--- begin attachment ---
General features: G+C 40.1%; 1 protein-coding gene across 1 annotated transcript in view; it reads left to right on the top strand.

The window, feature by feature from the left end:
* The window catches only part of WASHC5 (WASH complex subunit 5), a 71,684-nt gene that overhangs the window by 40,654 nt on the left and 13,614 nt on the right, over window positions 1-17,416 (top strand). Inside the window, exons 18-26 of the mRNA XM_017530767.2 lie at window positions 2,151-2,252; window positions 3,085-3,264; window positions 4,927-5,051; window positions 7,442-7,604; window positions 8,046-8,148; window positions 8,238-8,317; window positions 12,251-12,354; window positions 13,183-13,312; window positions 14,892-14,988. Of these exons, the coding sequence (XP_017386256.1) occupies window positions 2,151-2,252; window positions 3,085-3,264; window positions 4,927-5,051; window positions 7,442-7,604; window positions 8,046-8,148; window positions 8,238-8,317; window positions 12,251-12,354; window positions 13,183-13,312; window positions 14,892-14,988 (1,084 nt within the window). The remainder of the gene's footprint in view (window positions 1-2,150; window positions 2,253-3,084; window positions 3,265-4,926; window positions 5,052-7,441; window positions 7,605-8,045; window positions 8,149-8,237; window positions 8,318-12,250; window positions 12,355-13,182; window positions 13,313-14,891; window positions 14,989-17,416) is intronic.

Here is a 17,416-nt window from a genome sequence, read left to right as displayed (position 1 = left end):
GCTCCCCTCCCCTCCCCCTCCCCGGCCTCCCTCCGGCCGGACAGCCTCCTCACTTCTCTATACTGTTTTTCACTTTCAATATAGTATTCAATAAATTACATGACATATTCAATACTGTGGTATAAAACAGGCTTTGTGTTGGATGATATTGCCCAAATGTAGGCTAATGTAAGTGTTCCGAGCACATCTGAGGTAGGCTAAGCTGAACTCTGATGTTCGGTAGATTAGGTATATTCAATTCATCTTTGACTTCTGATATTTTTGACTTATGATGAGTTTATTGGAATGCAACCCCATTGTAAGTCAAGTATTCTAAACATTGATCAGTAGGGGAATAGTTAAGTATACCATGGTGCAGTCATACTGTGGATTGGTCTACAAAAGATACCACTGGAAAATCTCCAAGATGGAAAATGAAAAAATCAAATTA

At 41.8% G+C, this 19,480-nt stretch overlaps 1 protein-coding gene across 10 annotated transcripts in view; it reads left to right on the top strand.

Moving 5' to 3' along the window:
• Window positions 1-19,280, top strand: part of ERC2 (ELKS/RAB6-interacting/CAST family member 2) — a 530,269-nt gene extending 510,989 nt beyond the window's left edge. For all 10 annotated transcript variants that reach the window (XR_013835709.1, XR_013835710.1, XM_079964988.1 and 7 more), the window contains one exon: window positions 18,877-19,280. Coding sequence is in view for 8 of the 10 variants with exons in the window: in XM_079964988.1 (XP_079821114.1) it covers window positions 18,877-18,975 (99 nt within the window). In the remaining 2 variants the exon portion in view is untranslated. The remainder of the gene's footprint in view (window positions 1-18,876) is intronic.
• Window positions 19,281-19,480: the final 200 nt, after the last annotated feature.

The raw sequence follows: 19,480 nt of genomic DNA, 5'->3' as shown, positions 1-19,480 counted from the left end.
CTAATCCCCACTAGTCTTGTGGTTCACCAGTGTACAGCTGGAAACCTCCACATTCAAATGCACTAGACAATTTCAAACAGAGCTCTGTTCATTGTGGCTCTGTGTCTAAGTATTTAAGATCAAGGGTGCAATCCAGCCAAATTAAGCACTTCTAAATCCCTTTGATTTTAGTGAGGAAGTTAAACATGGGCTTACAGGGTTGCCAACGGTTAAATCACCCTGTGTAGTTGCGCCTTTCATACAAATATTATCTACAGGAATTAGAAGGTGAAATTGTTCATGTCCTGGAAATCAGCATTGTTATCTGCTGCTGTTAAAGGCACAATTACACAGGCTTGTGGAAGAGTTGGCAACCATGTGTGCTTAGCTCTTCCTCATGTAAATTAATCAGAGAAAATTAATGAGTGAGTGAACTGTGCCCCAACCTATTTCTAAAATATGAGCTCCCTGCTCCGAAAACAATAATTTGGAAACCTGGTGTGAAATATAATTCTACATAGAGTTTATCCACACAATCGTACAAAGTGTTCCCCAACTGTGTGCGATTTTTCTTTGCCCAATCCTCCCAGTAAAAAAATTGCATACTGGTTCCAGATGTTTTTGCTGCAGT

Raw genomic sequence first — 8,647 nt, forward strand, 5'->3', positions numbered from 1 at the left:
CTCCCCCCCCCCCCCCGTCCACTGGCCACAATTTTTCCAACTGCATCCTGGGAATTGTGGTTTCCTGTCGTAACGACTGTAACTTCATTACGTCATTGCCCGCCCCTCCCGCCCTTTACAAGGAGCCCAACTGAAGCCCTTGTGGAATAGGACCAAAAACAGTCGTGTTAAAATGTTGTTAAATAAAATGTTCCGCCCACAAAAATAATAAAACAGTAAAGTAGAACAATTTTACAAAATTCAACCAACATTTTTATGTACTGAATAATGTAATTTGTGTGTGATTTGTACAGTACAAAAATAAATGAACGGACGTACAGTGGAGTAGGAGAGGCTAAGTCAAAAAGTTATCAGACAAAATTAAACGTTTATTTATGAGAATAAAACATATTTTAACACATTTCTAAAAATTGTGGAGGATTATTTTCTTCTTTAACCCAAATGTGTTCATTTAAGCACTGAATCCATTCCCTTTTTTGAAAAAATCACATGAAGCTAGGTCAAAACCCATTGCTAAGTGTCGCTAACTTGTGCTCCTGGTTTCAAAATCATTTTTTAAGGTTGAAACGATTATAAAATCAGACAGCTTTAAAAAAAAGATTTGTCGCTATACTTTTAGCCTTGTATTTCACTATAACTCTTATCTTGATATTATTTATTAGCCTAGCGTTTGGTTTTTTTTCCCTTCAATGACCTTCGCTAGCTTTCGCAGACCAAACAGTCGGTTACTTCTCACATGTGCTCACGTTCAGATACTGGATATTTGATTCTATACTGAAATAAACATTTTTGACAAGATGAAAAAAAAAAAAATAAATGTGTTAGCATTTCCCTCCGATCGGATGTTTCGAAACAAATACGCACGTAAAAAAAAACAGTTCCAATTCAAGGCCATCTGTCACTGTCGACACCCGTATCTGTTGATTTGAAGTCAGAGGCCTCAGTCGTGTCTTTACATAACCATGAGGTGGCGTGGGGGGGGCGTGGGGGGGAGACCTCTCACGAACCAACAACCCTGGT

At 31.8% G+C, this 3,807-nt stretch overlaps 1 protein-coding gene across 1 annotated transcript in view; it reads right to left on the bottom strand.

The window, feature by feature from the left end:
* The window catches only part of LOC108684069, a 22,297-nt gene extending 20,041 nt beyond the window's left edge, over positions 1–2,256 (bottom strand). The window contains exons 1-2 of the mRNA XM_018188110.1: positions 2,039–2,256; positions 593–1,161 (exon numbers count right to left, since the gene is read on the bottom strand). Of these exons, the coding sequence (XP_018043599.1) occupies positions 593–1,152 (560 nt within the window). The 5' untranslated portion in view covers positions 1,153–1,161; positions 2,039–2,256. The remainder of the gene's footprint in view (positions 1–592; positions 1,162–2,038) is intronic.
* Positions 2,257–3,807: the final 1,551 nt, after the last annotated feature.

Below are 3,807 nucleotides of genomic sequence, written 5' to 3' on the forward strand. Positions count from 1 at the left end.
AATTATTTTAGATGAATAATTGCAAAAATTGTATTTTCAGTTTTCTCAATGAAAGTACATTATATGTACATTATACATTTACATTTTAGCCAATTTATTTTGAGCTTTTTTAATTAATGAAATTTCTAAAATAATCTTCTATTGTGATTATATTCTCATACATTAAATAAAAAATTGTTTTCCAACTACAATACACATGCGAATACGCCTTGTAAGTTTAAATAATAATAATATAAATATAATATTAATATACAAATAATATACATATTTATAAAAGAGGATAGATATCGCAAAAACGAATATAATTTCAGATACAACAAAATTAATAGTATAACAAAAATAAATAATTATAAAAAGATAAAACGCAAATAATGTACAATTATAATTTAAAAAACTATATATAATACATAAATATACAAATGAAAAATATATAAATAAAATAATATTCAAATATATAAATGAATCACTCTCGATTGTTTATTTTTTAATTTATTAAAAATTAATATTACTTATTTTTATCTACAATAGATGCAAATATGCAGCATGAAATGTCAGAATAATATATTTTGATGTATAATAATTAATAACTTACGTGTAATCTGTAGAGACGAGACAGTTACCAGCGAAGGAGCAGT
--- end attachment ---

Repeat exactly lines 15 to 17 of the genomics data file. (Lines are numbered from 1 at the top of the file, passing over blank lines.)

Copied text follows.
The window, feature by feature from the left end:
* The window catches only part of LOC108684069, a 22,297-nt gene extending 20,041 nt beyond the window's left edge, over positions 1–2,256 (bottom strand). The window contains exons 1-2 of the mRNA XM_018188110.1: positions 2,039–2,256; positions 593–1,161 (exon numbers count right to left, since the gene is read on the bottom strand). Of these exons, the coding sequence (XP_018043599.1) occupies positions 593–1,152 (560 nt within the window). The 5' untranslated portion in view covers positions 1,153–1,161; positions 2,039–2,256. The remainder of the gene's footprint in view (positions 1–592; positions 1,162–2,038) is intronic.
* Positions 2,257–3,807: the final 1,551 nt, after the last annotated feature.